18. IK04

    IK04 Pattern Altitude

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    I can absolutely find my way home from McDonald's without GPS or a map.

    Baby steps...
     
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  19. idahoflier

    idahoflier Cleared for Takeoff

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    Well, I have my sectional on my ipad. True, I won't have a moving airplane or a magenta line, but it's still the same sectional chart you would have on paper. Worst case I can still dead reckon, but I'm a /A so I'm in a bit better shape...

    I'm not telling you or anyone else not to have a sectional, if it provides you peace of mind, by all means take one. I just don't find them necessary anymore...
     
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  20. CharlieD3

    CharlieD3 Pattern Altitude

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    ... Wanna bet? (NOT DIRECTED AT ANY POST ABOVE)

    Is it required to have a current paper chart aboard?

    Can you cite the regulation?

    Does it apply to you & your aircraft?

    What if you do get lost, and somehow run out of fuel before finding an airport? Could you be cited for not having a chart?

    https://airfactsjournal.com/2019/12/who-needs-charts-under-the-rules-you-probably-dont/

    Note even the title here says "probably."

    I really like all the responses above, lots to think about...

    Charlie, who still thinks E6Bs are cool little gadgets. (But has to read the instructions to remember how to use them)
     
    Last edited: Apr 12, 2021
  21. MBDiagMan

    MBDiagMan En-Route

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    I won’t bash you. I too want to never use a paper chart again. The difference between you and I, however, is that I believe that there may be an emergency some day where I will be very relieved to have a chart, even an expired one, within reach. Electrical and mechanical things spit up sometimes.

    Someone said that if the panel quit, they would have charts on their pad. Believe it or not, pads fail sometimes too.
     
  22. MBDiagMan

    MBDiagMan En-Route

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    I suppose you can split hairs about whether or not you’re required to have charts onboard, but I wouldn’t want to have that discussion during a ramp check while having no chart covering my route of flight or proposed route of flight. That said, I read a few years ago that charts in electronic forum (EFB) are now acceptable to the FAA in lieu of paper.

    I even read or heard somewhere not long ago that they are planning to stop making paper charts available. I wouldn’t be surprised because they want to save money. They are shutting down our VOR’s to save money. As long as the 7 something 7’s have what they need to navigate, why spend money to support the handful of planes that make up our GA fleet?


    There are certain minimums when flying an approach, but it’s not always wise to fly to those minimums. You are free to add some safety factor and if you are wise you will wait until you are darn proficient before depending on published minimums. It doesn’t hurt to be more conservative at times. With charts, even if there is no longer a law requiring a paper chart, it doesn’t hurt to have paper charts for your route of flight within reach. Even an outdated paper chart could be very useful if all our modern gadgetry were to spit up. Will this ever happen? Probably not, but what’s wrong with having a fall back position in case it does?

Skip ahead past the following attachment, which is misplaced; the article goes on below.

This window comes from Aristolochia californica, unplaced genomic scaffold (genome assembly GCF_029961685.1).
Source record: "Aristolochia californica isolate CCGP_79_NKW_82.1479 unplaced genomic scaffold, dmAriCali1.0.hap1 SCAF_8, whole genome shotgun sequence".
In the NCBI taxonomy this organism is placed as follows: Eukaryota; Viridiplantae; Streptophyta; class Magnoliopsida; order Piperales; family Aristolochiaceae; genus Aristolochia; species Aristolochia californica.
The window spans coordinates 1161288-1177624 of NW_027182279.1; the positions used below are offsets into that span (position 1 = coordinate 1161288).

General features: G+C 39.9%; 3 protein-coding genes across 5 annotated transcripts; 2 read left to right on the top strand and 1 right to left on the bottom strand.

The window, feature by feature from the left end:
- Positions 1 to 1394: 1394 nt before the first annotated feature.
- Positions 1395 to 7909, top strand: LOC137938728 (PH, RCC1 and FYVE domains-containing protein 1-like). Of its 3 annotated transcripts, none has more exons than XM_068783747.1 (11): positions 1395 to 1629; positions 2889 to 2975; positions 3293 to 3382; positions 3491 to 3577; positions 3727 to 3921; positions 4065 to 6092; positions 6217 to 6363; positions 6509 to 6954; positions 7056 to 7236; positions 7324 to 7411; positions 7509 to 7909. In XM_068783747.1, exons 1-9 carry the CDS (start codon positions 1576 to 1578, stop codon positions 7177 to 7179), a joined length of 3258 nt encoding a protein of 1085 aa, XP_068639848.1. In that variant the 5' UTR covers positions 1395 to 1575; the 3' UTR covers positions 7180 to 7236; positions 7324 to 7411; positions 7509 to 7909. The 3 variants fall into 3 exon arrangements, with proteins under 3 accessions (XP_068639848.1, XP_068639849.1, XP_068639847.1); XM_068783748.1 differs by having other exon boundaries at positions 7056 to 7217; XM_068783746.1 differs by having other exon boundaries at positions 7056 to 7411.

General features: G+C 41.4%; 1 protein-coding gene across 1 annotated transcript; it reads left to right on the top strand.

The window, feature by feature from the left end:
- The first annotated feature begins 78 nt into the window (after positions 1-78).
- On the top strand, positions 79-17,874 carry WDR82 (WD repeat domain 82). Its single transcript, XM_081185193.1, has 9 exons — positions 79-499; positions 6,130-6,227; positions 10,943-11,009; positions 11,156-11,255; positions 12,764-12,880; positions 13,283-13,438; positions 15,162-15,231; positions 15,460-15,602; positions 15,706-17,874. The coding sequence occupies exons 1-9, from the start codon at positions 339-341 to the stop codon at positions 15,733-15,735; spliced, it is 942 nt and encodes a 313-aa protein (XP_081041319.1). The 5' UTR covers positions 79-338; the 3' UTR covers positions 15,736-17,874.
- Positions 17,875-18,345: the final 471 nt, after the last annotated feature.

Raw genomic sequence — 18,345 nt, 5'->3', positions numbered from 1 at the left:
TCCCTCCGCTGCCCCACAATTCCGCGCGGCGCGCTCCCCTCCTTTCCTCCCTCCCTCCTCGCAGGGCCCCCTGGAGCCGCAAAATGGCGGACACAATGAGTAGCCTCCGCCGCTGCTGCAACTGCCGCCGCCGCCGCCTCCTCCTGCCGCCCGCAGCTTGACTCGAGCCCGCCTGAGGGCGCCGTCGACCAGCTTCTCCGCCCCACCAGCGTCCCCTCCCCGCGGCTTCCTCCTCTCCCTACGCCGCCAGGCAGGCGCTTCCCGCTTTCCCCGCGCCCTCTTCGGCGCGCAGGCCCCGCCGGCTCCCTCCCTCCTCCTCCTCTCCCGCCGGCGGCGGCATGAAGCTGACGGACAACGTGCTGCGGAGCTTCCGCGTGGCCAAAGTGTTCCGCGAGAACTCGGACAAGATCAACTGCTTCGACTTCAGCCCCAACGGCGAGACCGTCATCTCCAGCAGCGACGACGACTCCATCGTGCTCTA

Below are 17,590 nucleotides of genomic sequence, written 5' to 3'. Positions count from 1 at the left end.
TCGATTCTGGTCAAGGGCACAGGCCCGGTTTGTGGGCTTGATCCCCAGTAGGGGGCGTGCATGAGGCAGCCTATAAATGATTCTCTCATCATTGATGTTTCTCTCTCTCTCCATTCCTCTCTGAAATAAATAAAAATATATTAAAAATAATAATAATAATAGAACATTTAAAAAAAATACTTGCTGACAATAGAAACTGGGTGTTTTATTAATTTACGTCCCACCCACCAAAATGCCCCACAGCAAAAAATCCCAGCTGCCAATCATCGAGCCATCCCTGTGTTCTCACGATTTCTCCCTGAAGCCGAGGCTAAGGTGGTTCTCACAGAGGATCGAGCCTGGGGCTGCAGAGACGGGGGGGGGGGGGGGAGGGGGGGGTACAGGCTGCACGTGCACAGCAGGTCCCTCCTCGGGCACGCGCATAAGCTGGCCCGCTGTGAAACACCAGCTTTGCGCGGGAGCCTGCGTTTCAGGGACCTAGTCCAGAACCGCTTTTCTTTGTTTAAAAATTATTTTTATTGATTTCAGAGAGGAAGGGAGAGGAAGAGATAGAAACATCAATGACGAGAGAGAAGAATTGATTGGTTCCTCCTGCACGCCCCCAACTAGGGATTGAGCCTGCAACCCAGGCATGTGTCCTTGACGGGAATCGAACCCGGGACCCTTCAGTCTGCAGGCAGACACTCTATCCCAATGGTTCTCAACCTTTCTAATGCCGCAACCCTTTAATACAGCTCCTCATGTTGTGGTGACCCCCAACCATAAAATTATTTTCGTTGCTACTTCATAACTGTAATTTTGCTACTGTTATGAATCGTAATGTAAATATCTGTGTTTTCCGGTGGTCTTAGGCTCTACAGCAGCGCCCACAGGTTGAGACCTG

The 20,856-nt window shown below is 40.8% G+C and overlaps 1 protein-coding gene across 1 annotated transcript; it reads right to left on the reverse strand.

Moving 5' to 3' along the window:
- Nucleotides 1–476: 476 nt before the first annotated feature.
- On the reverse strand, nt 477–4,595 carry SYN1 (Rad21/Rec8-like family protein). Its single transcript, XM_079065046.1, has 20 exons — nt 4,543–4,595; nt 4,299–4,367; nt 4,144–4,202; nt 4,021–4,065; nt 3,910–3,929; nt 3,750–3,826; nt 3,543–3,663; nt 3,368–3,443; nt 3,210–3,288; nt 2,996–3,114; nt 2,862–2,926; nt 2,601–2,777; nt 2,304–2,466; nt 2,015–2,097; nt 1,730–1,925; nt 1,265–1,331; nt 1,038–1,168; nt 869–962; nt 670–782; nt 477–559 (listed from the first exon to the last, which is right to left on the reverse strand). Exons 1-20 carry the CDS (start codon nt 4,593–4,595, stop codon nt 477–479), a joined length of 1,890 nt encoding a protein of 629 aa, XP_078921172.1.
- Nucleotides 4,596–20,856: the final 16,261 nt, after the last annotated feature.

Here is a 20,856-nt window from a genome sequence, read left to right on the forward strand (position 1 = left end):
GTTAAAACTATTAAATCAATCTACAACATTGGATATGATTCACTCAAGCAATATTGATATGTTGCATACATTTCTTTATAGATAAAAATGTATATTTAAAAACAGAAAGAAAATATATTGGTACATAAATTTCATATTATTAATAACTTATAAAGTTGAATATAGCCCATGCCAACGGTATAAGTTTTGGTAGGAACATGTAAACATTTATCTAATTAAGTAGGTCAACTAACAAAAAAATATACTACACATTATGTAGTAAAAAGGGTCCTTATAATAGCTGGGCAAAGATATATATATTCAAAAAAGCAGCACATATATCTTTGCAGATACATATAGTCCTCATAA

Last edited: Apr 12, 2021
  23. MBDiagMan

    MBDiagMan En-Route

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    ....and I hope that neither of us ever find a paper sectional necessary, but there could be a time when you would really like to have one handy.

    I’m a belt and suspenders kind of guy. Backup systems are the norm for me. Most of my career was in the automation industry. In automation, especially where human safety is involved, redundancy is everything,
     
  24. Salty

    Salty Final Approach

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    What if an Nuke goes off and the EMP kills all your devices? Yur gunna die!

    Salty, or how I learned to stop worrying and love the bomb.
     
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  25. Matthew Rogers

    Matthew Rogers Line Up and Wait

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    The chances of everything (devices, GPS, and radios) failing on the same day that you are also in a place that in unfamiliar to you, and in a situation where you don’t have enough time to just find a random airport or nearby city with an airport and land is astronomically small. If there is a massive failure, you just land and figure it out, no big deal.

    If it was a big risk, we would already be talking about “that one day where all the planes fell out of the sky”.
     
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  26. scarcherpilot

    scarcherpilot Filing Flight Plan

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    Got my license in a C152 that just had a VOR and ADF back in the late 90's, so i learned DR and Pilotage as a primary navigation method. Didn't get into GPSs equipped planes until mid 2000's. Flying one day using the magenta line, map tucked neatly away in my flight bag since i hadn't planned it the old school way (got lazy with all the new gadgets) and had a complete electrical failure. Lost comms, 430, VORs, everything. Didn't have an ipad back then or a smart phone, so I pulled out the old trusty sectional and found my way old school. Scared me more than i can say and since then, i always do a flight plan with my sectional picking out waypoints, measuring distance, using E6B etc and have map on my lap with flight plan using my watch as a guide for next waypoints. That being said, I still tune in my GNX375, have my ipad and phone up and running and have the magenta line up there, but i dont trust them to always be there after my incident with electrical failure. I tend to be a worst case scenario type of guy anyway, so having those backup sectionals and plan makes me feel more at ease. Plus, i actual enjoy spending time planning out my route and often marvel at how close i can get on timing and waypoints as I am flying. (VFR of course)